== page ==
Day Three: Abbreviationes and the CENDARI Virtual Research Environment.

Day three began with an introduction to Abbreviationes, an easy to use and free online database of medieval Latin abbreviations. We were fortunate enough to have the database creator Olaf Pluta present to guide the CENDARI Summer school participants as we experimented with both versions of Abbreviationes, Abbreviationes Classic and Abbreviations Professional. The Professional version of Abbreviationes has been fully optimised for high resolution which makes it perfect for smart phones, simultaneously boosting Abbreviationes accessibility to researchers.

My exploration of Abbreviationes revealed the extent to which Olaf had incorporated the different letter forms and abbreviation symbols into the database. For instance, in order to input a superscript letter into Abbreviationes search query you would have to insert the particular letter in its capital form. Similarly, to insert the diamond symbol frequently seen in Latin abbreviations, the researcher would use the # key and to convey the Latin script letter form that looks like a backwards c, the user would simply enter the @ symbol instead.

What I found most helpful as I delved deeper into the database was that the results return every known abbreviation of the queried word and more importantly, list the manuscripts in which these abbreviations occur. This feature of the database not only seeks to answer the user’s query but provides additional relevant information concerning the search query which actively assists the user with their future research by supplying other possible abbreviations of the same word that they may encounter.

The Abbreviationes site was first shown publicly in 1992 the database is now in its ninth version and offers both a basic and advanced search function. The advanced search function of Abbreviationes allows for case-sensitive and case-insensitive search queries, and enables the user to input ambiguous abbreviations. Within the advanced search if the researcher knows how many letters are in the abbreviation but can not recognise all the letters, they can specify that the abbreviation is less or more than a certain number, input the letter forms that they are sure of and use hyphens to denote the illegible letters. This feature of Abbreviationes is especially considerate of researchers that are engaged with medieval manuscripts and makes this online database an invaluable research resource.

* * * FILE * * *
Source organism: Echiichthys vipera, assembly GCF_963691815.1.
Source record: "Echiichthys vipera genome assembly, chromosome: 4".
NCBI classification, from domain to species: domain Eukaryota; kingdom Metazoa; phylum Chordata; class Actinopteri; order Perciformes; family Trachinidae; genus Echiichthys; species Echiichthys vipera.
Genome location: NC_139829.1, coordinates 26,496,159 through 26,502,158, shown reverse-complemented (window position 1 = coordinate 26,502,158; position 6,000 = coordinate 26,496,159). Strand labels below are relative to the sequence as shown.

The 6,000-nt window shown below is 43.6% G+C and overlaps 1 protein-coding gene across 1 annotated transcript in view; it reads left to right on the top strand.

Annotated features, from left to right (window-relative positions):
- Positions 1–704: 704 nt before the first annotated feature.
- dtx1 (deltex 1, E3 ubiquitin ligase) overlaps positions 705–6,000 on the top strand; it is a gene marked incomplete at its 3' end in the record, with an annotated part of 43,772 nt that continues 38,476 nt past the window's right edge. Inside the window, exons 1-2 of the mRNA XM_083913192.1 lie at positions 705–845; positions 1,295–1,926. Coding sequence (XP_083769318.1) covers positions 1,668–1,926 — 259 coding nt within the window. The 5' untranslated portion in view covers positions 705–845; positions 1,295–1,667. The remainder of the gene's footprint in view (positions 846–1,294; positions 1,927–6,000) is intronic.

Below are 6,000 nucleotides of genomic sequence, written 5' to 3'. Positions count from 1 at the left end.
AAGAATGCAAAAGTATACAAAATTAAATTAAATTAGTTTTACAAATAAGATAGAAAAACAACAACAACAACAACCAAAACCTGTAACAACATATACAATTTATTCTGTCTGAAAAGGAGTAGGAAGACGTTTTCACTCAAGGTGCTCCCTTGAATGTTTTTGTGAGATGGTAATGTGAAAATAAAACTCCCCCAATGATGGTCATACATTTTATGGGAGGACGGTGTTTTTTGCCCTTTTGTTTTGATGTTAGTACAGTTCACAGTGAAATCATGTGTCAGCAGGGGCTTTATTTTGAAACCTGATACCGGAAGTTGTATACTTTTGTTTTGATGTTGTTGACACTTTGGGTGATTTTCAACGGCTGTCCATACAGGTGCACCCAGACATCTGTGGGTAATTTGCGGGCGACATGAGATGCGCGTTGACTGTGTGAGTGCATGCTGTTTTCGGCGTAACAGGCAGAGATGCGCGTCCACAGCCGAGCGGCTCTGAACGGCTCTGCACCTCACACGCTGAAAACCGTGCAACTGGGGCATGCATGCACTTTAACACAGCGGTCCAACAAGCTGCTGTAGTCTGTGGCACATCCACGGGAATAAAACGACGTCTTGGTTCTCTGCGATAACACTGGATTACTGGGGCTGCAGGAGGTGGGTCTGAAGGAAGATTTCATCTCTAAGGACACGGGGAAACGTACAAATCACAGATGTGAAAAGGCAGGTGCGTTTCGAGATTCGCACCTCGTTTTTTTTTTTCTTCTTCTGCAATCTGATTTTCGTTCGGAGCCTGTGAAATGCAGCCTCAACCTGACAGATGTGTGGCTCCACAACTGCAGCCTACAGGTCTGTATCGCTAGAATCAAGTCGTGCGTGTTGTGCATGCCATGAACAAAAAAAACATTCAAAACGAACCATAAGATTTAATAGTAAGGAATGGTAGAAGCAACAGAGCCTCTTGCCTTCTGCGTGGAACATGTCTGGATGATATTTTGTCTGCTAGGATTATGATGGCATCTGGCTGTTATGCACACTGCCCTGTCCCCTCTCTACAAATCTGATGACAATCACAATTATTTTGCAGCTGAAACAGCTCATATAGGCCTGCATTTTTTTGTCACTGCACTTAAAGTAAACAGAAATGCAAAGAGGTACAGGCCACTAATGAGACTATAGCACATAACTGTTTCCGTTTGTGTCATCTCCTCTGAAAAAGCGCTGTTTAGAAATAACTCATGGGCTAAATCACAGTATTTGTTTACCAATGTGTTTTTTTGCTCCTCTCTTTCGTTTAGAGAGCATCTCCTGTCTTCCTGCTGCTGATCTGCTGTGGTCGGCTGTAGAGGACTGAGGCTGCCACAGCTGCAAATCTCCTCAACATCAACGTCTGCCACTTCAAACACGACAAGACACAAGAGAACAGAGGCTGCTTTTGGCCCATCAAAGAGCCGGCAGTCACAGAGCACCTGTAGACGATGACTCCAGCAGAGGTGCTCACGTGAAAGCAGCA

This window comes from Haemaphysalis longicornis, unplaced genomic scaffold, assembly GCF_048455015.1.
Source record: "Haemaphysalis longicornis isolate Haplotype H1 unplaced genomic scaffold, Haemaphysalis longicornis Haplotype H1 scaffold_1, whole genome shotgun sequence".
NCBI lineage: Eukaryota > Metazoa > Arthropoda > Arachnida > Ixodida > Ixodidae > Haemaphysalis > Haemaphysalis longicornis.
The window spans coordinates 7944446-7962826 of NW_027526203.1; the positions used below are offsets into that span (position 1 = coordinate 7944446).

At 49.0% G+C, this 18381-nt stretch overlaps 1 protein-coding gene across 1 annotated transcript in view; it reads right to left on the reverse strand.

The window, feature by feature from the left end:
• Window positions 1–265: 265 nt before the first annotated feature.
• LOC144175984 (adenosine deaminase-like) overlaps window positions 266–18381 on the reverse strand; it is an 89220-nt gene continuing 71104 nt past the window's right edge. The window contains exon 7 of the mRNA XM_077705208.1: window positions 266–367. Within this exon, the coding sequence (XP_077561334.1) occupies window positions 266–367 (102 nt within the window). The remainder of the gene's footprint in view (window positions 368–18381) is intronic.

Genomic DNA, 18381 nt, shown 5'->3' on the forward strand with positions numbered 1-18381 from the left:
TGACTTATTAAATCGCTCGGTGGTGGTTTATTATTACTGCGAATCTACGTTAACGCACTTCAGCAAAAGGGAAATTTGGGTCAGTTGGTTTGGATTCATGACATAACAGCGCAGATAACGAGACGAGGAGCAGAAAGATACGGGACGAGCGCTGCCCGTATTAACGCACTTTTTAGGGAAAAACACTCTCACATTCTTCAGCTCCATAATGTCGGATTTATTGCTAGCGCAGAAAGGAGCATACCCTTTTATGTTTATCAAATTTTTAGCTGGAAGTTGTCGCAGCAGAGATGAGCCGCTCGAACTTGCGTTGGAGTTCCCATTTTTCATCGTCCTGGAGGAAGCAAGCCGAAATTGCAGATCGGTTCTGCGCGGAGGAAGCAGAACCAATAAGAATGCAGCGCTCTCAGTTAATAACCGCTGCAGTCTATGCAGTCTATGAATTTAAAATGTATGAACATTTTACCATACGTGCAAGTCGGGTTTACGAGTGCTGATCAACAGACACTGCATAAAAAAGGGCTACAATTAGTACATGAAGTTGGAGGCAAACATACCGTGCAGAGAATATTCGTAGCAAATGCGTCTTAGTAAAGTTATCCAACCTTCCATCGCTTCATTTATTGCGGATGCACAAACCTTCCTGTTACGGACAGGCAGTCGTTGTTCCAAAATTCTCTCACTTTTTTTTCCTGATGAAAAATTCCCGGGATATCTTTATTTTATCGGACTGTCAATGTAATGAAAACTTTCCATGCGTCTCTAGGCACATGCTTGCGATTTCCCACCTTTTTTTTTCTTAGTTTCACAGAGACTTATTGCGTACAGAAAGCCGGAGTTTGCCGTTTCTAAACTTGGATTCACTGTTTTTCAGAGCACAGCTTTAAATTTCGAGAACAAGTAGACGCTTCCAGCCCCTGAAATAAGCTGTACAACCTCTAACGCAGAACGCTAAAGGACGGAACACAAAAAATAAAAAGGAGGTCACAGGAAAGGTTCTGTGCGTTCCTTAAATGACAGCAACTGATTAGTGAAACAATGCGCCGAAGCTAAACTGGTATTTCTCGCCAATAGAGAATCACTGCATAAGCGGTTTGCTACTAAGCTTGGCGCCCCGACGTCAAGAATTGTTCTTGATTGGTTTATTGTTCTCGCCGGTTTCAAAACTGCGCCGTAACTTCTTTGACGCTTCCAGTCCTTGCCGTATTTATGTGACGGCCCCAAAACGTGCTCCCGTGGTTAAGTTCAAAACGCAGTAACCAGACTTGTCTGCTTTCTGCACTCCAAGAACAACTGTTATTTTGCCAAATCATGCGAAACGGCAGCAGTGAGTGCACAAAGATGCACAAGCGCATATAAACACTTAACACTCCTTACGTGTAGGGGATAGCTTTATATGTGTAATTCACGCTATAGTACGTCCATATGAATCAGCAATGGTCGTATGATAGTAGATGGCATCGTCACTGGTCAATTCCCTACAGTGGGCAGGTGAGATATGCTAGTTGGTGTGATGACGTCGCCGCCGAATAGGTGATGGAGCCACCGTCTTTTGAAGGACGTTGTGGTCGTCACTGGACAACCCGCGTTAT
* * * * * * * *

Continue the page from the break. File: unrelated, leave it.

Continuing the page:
We were also introduced to CENDARI Virtual Research Environment, a digital research platform that gives users to access a Note-Taking Environment where researchers can tag any people, places, events and dates in their notes as entities. This tagging feature monitors the frequency of these entities and by linking to dbpedia, a linked open data database with a semantic structure, these entities can be linked to webpages related to these entities. Having the Note-Taking Environment linked to dbpedia not only facilitates the research process by compiling similar documents but it also situates the users research within the linked open data framework. This aspect of the CENDARI Note-Taking Environment is the resource’s principal advantage as it has the potential to foster collaboration and the dissemination of research between researchers.

The day concluded with a visit to an exhibition in commemoration of the reformer Jan Hus who was burned 600 years ago. Images from the exhibition relating to Jan Hus’ education, his career as a theological thinker, his reforming efforts and his execution can be seen below.

The Jan Hus exhibition was supplemented by a further walking tour lead by Ota Pavlicek which encompassed Bethlehem square where the Bethlehem Cathedral is situated, the Jewish Quarter and the Old Town square in Prague.

Advertisements

Leave a Reply

Fill in your details below or click an icon to log in:

WordPress.com Logo

You are commenting using your WordPress.com account. Log Out / Change )

Twitter picture

You are commenting using your Twitter account. Log Out / Change )

Facebook photo

You are commenting using your Facebook account. Log Out / Change )

Google+ photo

You are commenting using your Google+ account. Log Out / Change )

Connecting to %s

Borderlines XXI

Authority in the Medieval and Early Modern World

For the Wynn

by Kate Thomas, University of York, UK

Medieval Marginalia

Exploring Medieval Folklore, Literature and Archaeology.

phdchatucc

CACSSS PhD Informal Gathering

Selim28

Spanish Society for Medieval English Language and Literature

josullivan.org

James O'Sullivan M.Sc., M.A., Ph.D. | scholar, teacher, publisher, writer

Wellcome Collection Blog

The blog for the incurably curious

Windows & Wardrobes.

A trek through the world of children's films and literature.

Rebecca French

My peregrination from Ænglisc runes to 140 characters

wordplega

Old English Literature and Other Interests.

Marilyn's Meandering Mind

Historian- Freelance Aritist - Painter and Digital Artist

Digital Material

National University of Ireland, Galway. 21-22 May 2015.

Google Ancient Places

Finding Ancient Mediterranean Places in Literature

Languages, Myths and Finds

Exploring Norse and Viking heritage in communities around Britain and Ireland

The Long View

Texts in context

Joel Robison Photography

Patricia O Connor | Old English Literature and Digital Humanities Research Blog

%d bloggers like this: